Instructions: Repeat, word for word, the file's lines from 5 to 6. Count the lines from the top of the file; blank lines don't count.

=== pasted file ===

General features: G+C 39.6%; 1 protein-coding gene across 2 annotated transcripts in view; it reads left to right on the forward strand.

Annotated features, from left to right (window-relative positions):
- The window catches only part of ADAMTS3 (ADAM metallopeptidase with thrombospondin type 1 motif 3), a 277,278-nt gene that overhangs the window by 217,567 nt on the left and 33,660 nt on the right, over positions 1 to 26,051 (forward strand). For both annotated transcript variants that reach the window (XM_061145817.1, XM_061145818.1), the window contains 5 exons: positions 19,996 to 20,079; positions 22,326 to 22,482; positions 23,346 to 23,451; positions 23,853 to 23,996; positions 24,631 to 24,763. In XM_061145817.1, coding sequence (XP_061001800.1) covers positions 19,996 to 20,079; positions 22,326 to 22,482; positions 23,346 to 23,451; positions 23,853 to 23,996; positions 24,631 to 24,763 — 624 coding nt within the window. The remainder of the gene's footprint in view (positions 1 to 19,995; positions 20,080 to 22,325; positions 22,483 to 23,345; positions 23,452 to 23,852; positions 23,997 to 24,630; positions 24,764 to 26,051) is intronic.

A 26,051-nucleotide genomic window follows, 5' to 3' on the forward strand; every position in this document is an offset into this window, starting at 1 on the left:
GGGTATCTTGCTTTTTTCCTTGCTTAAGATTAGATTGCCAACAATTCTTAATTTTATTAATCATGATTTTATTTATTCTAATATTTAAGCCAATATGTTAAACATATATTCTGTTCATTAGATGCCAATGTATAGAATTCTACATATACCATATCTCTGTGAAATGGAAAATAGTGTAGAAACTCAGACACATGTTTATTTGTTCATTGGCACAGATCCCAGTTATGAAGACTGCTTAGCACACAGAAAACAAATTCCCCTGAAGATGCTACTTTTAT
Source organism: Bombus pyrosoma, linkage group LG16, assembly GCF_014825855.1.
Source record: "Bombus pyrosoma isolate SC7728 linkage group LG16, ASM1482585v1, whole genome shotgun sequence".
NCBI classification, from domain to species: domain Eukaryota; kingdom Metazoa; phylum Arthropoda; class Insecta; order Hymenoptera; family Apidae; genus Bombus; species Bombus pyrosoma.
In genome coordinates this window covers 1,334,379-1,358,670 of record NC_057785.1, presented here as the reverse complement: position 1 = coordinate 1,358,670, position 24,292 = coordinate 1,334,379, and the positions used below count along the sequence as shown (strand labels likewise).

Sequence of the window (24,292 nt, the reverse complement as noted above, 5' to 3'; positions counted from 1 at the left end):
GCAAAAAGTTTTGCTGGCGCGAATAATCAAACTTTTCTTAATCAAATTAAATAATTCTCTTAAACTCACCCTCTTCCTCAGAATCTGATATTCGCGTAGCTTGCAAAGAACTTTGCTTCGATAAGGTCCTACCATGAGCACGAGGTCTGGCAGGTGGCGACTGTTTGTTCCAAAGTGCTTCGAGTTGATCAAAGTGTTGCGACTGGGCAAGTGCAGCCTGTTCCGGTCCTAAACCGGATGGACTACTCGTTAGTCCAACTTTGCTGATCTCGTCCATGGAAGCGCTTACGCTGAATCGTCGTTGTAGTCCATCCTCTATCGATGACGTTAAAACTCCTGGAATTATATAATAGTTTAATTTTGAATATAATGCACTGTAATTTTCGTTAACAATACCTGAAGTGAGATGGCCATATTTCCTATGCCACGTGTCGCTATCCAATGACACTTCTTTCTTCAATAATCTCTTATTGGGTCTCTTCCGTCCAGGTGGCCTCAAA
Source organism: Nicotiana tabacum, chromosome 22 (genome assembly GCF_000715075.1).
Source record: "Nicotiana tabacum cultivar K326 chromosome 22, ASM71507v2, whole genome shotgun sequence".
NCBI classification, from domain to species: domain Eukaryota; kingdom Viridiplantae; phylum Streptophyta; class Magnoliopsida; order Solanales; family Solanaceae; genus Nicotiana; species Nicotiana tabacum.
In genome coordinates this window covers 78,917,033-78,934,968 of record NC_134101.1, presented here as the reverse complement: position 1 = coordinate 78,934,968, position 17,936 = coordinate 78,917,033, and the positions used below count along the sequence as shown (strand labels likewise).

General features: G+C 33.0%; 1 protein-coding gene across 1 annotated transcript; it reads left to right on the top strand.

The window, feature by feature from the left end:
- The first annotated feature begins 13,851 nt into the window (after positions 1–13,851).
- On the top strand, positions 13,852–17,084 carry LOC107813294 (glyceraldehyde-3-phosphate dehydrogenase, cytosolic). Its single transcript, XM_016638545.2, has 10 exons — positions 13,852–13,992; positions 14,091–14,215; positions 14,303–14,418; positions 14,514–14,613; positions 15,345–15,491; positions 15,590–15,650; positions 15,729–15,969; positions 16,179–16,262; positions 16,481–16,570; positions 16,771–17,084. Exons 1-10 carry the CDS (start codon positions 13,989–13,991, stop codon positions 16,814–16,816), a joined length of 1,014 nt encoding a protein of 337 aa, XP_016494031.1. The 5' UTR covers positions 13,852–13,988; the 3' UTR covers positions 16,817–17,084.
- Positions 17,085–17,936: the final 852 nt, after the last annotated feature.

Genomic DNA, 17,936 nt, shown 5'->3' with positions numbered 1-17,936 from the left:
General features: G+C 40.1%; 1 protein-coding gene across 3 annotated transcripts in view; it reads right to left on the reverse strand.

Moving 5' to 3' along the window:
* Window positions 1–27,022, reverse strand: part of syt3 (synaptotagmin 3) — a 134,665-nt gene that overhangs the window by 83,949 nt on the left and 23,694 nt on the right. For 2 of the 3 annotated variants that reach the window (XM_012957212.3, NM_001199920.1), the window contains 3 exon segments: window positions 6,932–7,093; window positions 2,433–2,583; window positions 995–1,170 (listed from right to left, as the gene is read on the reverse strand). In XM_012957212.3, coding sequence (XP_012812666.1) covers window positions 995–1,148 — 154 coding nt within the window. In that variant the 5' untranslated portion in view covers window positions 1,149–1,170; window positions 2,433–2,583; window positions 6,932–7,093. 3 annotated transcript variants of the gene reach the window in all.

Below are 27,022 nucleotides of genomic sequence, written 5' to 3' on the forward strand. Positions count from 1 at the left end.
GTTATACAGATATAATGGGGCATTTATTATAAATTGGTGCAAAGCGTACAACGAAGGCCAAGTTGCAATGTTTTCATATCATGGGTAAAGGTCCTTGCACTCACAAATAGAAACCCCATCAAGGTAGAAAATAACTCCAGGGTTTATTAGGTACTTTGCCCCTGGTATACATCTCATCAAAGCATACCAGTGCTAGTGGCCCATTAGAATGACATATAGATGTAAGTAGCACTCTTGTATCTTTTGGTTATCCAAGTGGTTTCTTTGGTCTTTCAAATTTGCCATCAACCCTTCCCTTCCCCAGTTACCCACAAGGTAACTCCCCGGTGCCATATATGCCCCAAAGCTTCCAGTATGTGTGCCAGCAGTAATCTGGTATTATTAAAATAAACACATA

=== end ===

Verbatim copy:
GGGTATCTTGCTTTTTTCCTTGCTTAAGATTAGATTGCCAACAATTCTTAATTTTATTAATCATGATTTTATTTATTCTAATATTTAAGCCAATATGTTAAACATATATTCTGTTCATTAGATGCCAATGTATAGAATTCTACATATACCATATCTCTGTGAAATGGAAAATAGTGTAGAAACTCAGACACATGTTTATTTGTTCATTGGCACAGATCCCAGTTATGAAGACTGCTTAGCACACAGAAAACAAATTCCCCTGAAGATGCTACTTTTAT
Source organism: Bombus pyrosoma, linkage group LG16, assembly GCF_014825855.1.